• 2.0 TSI EA888 of 200 and 211 horsepower – 200 horsepower on an Altea, just my luck. At least this way, you can make sure that your kids have eaten breakfast before the school run. You’ll know exactly what they ate because you’ll be able to inspect the car window after taking a turn too fast and they vomited all over the window.


  • 1.6 TDI EA189 of 105 horsepower – A decent engine for long trips and less than decent for the city life. The EGR clogs every 250 meters, and the particle filter clogs every 260 meters. Otherwise, an excellent engine for long trips, but not on the Altea body. Like the 1.4 MPI petrol, it’s like having Kevin Hart carry Shaquille O’Neal on his back.
  • 1.9 TDI EA188 of 90 and 105 horsepower – The legendary 1.9 TDI sings its final hurrah under the hood of the Altea. Like the 1.6 TDI, it’s simply too anorexic for the giant Altea. Still, you can enjoy the great fuel economy and legendary reliability. Very late in life (after 250,000 miles), you need to change the engine mounts and the camshaft, and that’s about it.
  • 2.0 TDI EA188 of 136, 140, and 170 horsepower – The 2.0 TDI, a more common engine than leaving trays of food on the table when leaving the food court. Fortunately, this isn’t the 2.0 TDI from the Passat B6 and A4 B7, which has an issue with the balancer shaft of the oil pump. This one is sharing it’s engines with the Octavia and the Gol. Personally, I recommend the 170 hp Commonrail version, but where there’s no budget, you go for it. As for specific issues, there’s still the classic issue of the dual-mass flywheel that wears out faster than it should.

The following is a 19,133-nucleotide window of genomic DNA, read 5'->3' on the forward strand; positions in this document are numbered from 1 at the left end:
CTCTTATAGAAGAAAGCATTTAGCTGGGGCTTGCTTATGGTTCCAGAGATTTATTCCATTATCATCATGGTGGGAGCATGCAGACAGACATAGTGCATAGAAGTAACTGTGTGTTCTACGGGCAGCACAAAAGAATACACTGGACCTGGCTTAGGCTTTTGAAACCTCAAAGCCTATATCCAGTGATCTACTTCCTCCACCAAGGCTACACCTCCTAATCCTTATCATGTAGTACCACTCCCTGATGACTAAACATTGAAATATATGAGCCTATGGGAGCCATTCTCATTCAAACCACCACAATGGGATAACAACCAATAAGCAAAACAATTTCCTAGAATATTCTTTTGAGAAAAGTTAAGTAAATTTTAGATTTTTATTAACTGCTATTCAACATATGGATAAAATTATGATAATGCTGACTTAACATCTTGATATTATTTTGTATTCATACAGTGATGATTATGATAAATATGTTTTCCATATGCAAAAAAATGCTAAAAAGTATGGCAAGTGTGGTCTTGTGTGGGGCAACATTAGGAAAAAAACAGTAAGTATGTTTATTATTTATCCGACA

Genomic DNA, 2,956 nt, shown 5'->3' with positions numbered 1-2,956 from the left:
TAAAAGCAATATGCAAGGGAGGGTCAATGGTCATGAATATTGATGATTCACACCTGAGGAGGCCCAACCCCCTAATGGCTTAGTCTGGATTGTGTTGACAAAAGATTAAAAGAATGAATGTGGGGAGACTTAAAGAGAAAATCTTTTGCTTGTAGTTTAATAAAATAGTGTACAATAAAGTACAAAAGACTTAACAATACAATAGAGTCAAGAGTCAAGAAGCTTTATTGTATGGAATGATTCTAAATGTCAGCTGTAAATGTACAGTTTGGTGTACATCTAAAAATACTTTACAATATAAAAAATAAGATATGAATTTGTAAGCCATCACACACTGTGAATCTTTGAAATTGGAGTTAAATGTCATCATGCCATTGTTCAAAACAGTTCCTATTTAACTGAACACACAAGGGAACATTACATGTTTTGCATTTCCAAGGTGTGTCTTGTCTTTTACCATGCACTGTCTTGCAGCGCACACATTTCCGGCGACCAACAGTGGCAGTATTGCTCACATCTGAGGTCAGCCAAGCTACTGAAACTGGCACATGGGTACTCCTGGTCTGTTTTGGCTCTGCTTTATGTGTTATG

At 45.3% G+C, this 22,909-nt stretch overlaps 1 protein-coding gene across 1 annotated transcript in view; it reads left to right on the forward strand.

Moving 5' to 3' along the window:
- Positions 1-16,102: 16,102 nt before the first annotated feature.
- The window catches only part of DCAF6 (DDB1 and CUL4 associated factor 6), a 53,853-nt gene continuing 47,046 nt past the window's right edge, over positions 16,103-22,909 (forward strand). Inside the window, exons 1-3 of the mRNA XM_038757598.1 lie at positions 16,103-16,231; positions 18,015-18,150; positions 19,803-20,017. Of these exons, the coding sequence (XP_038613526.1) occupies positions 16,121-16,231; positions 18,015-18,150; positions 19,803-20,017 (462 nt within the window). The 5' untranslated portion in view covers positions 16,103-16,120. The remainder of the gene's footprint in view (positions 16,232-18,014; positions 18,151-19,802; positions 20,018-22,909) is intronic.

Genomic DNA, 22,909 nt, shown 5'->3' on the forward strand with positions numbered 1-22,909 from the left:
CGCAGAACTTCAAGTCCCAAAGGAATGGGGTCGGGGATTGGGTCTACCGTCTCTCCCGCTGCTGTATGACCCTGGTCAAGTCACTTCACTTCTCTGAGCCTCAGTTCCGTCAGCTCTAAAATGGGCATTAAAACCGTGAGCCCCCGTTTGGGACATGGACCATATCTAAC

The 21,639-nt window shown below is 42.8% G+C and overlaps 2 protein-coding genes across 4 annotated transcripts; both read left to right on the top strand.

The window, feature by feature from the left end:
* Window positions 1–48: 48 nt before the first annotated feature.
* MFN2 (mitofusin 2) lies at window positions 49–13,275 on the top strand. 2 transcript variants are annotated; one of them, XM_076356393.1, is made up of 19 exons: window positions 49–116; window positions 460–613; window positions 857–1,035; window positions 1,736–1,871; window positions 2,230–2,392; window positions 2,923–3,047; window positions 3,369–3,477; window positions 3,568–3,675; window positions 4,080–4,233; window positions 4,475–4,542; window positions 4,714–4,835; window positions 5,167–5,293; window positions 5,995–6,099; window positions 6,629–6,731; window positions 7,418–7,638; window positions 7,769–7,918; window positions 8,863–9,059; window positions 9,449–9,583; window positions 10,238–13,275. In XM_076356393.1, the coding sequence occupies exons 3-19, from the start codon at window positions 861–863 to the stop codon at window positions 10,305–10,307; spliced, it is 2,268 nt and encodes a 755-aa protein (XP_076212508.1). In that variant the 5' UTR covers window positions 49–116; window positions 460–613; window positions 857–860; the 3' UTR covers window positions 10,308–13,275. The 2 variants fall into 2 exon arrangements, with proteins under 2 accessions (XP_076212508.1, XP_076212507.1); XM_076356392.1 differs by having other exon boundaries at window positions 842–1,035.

Seat Altea interior almostcarreviews

Seat Altea Reliability Issues

  • Being related to the Golf V and VW Touran, it’s mandatory that the ESP issues arise. Whether we’re talking about the ESP module, its sensor, or the sensor’s sensor module, when the light comes on in the dashboard, you’ll have to pay.
  • Pay close attention to the DSG automatic gearbox. The oil and filter need to be changed every 60,000 km, and pray the Mechatronic unit doesn’t fail; otherwise, you can buy another Seat Altea strictly for parts. It’s cheaper AND you get more parts.
  • Since we’re talking about VW, it’s crucial to change the timing belt and water pump on time. Don’t be stingy; a water pump costs 50 pounds at most.


Seat Altea front almostcarreviews

Seat Altea Verdict 

I stick to the idea that Seat Altea is a cheaper and more reliable Touran like chewing gum sticks on the sneaker sole. However, in life, you can’t have your cake and stay fit, so you have to pay somehow, and in the case of Altea, you have to pay with the interior. When I see that interior, I feel everything darkening; I feel myself starting to tremble and foaming at the mouth. Rather than looking at that interior, I’d rather watch Jersey Shore. I’d rather watch The Real Bros of Simi Valley. You get the ideea.

Which engines do I recommend? For petrol, I clearly recommend the tiny yet punchy 1.4 TSI with 125 horsepower . As for diesel, I recommend the 2.0 TDI, preferably the Common-rail version. If not, the rest are okay.